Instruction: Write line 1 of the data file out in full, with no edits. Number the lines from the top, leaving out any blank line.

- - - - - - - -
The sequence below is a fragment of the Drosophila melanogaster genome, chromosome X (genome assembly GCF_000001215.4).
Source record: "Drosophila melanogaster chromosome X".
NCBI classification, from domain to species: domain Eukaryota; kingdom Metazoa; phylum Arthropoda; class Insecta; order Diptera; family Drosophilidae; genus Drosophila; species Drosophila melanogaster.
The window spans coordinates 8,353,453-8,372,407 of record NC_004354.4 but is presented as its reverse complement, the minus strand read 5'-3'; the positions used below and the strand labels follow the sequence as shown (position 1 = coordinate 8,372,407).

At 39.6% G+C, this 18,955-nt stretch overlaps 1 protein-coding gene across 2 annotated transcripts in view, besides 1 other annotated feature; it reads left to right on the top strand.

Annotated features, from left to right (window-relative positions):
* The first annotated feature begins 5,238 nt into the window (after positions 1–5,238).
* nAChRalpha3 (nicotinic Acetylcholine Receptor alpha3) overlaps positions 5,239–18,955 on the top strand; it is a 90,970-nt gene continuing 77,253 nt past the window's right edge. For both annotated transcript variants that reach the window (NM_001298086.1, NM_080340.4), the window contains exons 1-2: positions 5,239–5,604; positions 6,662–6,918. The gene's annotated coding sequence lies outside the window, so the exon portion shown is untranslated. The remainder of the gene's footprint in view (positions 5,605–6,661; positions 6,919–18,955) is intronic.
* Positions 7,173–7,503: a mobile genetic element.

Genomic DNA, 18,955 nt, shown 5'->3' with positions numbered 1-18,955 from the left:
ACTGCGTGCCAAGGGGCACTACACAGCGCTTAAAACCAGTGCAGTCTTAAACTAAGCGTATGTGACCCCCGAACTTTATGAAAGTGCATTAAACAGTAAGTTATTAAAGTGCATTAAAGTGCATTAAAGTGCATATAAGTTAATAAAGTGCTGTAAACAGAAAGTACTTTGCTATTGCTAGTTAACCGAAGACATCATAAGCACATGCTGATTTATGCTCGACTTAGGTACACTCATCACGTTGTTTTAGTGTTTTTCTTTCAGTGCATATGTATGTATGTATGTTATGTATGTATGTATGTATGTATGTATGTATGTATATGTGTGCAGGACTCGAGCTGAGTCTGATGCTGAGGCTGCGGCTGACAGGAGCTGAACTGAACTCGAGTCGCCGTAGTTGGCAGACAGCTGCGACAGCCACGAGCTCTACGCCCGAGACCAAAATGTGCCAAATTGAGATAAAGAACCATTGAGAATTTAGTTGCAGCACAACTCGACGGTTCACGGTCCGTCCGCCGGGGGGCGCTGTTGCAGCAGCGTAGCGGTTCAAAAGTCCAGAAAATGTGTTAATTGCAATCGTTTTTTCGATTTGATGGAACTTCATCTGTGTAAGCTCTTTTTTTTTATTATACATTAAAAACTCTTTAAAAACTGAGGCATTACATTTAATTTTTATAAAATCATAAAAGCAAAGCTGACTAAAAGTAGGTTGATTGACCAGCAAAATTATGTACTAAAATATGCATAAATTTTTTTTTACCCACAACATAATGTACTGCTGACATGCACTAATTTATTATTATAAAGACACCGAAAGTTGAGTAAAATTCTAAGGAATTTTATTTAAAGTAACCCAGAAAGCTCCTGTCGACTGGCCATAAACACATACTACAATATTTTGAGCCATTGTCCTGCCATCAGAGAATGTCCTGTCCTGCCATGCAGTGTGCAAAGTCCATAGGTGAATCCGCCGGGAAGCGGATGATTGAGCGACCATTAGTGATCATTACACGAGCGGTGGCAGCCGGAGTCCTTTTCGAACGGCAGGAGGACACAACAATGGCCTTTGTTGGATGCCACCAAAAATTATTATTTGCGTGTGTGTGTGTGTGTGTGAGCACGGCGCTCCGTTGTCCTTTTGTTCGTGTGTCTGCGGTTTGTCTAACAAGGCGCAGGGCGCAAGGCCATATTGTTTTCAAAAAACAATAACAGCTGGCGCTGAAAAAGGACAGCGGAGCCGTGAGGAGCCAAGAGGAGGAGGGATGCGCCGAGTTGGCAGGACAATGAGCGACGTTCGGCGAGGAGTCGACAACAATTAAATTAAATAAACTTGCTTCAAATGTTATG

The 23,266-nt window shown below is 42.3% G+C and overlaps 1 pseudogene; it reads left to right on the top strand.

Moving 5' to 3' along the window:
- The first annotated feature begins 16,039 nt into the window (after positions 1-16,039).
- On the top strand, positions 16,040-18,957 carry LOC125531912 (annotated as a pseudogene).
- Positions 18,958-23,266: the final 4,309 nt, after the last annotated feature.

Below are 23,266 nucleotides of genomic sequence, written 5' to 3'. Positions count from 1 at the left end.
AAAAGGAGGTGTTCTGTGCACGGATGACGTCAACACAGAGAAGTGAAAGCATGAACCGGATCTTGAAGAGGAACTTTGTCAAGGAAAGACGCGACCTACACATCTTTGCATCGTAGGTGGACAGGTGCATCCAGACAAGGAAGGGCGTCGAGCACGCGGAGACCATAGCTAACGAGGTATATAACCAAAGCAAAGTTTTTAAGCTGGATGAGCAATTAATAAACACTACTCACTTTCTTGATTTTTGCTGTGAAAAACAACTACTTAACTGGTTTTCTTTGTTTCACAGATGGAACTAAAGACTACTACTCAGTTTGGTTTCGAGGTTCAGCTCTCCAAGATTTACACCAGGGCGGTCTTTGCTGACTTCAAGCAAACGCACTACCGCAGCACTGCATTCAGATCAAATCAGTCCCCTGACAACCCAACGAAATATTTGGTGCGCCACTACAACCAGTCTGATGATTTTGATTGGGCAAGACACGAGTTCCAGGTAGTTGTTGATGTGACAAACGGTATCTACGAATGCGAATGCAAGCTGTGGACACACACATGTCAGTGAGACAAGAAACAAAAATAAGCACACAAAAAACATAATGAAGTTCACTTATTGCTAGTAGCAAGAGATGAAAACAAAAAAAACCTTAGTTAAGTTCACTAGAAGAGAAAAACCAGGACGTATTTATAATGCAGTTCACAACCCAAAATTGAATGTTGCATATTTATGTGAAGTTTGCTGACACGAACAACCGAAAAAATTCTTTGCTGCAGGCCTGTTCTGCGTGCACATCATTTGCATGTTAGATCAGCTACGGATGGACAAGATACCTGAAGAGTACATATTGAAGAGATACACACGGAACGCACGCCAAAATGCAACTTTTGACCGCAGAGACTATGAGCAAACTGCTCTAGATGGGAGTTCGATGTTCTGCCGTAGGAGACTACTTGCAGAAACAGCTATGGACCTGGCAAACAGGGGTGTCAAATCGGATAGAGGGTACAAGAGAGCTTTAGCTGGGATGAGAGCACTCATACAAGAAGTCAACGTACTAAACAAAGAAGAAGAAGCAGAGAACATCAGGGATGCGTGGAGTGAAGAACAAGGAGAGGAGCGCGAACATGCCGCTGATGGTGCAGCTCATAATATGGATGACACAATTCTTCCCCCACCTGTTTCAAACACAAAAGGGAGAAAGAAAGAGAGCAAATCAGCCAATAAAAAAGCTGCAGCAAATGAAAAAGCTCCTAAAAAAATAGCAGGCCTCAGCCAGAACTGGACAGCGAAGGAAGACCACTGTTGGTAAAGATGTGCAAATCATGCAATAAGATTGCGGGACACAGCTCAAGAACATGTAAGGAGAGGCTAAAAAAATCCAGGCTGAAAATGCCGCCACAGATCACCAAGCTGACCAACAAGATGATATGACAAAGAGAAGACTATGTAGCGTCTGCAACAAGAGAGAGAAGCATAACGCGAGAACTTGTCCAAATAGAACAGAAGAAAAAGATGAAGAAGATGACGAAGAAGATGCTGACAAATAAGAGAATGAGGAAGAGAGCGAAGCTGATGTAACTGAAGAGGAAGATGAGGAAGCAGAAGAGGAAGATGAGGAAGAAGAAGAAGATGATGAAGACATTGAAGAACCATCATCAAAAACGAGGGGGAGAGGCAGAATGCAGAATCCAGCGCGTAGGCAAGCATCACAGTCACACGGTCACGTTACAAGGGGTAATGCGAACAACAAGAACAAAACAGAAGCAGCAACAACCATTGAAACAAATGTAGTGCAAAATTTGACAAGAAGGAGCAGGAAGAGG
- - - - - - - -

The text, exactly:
The sequence below is a fragment of the Drosophila melanogaster genome, chromosome X (genome assembly GCF_000001215.4).